Burundi turned to its neighbors for help.
“We wish to appreciate Tanzania for its efforts to improve EAC ties and for its cooperation in having our sanctions removed,” President Ndayishimiye remarked during his visit to Tanzania.
“We would also want to congratulate Kenyan President Uhuru Kenyatta, Ugandan President Yoweri Museveni, and the EAC for their contributions to the lifting of economic sanctions.”
“Burundi, which is now sanctioned by the European Union for its human and political rights record, is seeking its East African neighbours to assist it in realising its economic growth potential.”
Burundian President Evariste Ndayishimiye visited Tanzania last week on a three-day state visit to boost commerce and investment.
This came just three months after Tanzanian President Samia Suluhu conducted an official visit to Burundi, which resulted in various new infrastructure projects, including road development, and a renewed emphasis on the mining industry.
During the visit last week, the two nations inked multi-billion dollar infrastructure projects, including the building of a standard gauge railway that would link three countries up to the Democratic Republic of the Congo, but whose finance is still being negotiated.
After a political crisis sparked by former President Pierre Nkurunziza’s intention to run for a controversial third term, the EU imposed sanctions on certain Burundian politicians and state employees and stopped government funding in 2015. The resulting violence killed at least 1,200 individuals and forced 400,000 more to abandon the nation.
The EU stopped €432 million ($514 million) in financing, while Belgium halted delivery of €60 million ($70 million) to Burundi, which is heavily reliant on foreign help.
The sanctions were renewed by the European Union Council on October 29, 2020, until December 20, 2021.
Even after President Ndayishimiye’s election in June, the country’s political situation remains unresolved, and constraints on democratic space remain in force.
According to the EU, the administration has taken no action to bring perpetrators of infringement, including those facing EU penalties, to justice.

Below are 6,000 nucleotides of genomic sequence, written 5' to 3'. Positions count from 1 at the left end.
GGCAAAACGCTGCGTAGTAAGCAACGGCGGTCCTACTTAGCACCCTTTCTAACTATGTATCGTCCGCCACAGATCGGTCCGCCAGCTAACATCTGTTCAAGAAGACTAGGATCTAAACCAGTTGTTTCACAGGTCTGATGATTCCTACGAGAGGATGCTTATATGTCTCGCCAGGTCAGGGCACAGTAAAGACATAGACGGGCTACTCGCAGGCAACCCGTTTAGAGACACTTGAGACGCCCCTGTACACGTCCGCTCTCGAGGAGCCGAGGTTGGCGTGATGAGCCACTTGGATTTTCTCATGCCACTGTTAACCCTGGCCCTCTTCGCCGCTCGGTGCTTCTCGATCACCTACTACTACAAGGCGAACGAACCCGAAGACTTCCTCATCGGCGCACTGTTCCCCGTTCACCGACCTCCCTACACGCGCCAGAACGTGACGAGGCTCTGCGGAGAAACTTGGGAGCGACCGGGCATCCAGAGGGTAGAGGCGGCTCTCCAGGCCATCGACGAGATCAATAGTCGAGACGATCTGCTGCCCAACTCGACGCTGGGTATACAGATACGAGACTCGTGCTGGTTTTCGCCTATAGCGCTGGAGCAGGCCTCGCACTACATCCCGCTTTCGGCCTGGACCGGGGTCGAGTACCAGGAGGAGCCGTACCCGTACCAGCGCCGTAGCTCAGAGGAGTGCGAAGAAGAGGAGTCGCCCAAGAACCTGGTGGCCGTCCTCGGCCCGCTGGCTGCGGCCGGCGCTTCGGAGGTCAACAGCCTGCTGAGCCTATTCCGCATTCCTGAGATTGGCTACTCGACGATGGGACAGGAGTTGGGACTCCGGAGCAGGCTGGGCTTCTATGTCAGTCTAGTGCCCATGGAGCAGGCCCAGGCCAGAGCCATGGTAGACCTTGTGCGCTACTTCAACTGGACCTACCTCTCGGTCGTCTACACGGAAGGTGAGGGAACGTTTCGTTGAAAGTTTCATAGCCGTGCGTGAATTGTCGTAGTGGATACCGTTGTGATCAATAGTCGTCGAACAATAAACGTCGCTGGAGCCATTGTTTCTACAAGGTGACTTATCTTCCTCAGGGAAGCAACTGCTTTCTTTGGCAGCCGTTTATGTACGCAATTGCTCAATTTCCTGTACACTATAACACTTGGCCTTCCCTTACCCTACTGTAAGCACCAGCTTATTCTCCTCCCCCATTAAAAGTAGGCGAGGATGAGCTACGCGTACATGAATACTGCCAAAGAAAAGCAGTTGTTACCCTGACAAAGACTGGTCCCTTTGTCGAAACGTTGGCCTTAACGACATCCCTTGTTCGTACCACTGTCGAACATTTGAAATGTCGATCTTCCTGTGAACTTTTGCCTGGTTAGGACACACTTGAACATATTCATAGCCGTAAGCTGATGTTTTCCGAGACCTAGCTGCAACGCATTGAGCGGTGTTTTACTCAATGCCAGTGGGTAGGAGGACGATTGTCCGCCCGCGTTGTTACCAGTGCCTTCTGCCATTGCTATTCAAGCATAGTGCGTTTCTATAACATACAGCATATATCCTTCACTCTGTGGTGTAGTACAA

President Ndayishimiye paid a two-day official visit to Kenya in May, when he and President Kenyatta announced the use of Kisumu port as a transit route for products bound for Burundi.
President Ndayishimiye also requested that Rwandan President Paul Kagame enable refugees to return home.
According to the United Nations refugee agency, some 315,000 Burundians are still seeking safety in other countries.
Burundi Security Minister Gervais Ndirakobuca estimates that 150,000 refugees will return this year. Since the beginning of 2021, almost 21,000 refugees have been returned.
Tanzania is a member of the Southern African Development Community (SADC), and the nation has sought to join it.
“Tanzania has decided to assist our SADC membership candidacy and has also requested that the nations who placed economic sanctions on us withdraw them.” “Diplomatic efforts are ongoing to eliminate all hurdles and entirely abolish sanctions,” President Ndayishimiye said.
Burundi has been attempting to join the regional group for some months without success. The SADC ministerial committee dispatched a mission to Burundi in 2016 to examine the country’s eligibility for membership in the organisation, which was denied.
As the nation battles for the easing of EU sanctions, President Ndaysihimiye hopes to harness the goodwill of its neighbours to stabilise the economy.